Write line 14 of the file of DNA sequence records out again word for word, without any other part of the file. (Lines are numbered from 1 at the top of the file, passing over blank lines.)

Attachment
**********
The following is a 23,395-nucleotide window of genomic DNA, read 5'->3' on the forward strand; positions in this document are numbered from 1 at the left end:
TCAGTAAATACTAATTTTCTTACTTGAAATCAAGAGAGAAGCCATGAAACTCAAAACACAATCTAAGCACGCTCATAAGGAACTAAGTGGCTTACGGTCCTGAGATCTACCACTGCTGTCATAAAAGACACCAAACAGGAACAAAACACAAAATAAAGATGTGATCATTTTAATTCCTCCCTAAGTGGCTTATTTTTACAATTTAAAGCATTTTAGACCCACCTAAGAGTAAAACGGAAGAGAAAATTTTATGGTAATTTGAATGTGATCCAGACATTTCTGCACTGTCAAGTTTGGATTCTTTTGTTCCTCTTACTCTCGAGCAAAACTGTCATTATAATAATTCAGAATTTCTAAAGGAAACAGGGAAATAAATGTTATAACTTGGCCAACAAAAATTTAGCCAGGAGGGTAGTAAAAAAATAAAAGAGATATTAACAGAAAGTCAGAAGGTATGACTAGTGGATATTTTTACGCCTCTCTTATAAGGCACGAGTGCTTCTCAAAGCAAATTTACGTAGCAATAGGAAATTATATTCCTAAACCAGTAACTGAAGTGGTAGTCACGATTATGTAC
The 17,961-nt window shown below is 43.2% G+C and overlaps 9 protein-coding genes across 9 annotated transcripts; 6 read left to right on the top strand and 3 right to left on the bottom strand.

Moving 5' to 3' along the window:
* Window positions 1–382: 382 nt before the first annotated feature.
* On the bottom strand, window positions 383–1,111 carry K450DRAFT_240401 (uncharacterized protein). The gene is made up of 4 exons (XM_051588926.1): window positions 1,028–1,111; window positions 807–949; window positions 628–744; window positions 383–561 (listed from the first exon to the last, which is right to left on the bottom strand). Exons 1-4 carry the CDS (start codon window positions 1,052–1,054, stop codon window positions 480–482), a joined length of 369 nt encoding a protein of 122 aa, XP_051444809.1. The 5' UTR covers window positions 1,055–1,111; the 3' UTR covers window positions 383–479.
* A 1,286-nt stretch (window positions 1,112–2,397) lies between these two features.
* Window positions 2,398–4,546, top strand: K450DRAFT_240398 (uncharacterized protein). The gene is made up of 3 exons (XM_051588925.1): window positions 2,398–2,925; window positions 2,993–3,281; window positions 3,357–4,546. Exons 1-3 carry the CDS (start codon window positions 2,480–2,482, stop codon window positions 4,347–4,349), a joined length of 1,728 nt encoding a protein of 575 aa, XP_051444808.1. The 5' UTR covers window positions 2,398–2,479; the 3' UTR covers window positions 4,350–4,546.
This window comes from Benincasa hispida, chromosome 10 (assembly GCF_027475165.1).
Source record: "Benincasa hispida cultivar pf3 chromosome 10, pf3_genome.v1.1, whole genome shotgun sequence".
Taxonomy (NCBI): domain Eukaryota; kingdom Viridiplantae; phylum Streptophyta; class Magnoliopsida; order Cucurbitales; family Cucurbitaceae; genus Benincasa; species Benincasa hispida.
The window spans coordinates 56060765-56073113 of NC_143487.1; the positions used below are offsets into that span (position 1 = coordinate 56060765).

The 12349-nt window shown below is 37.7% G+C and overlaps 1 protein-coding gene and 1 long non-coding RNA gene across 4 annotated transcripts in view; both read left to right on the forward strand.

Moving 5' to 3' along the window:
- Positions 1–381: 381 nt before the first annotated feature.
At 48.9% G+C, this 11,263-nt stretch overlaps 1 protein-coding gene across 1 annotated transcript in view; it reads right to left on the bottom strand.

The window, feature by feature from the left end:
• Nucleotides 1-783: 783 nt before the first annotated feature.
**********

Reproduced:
Moving 5' to 3' along the window: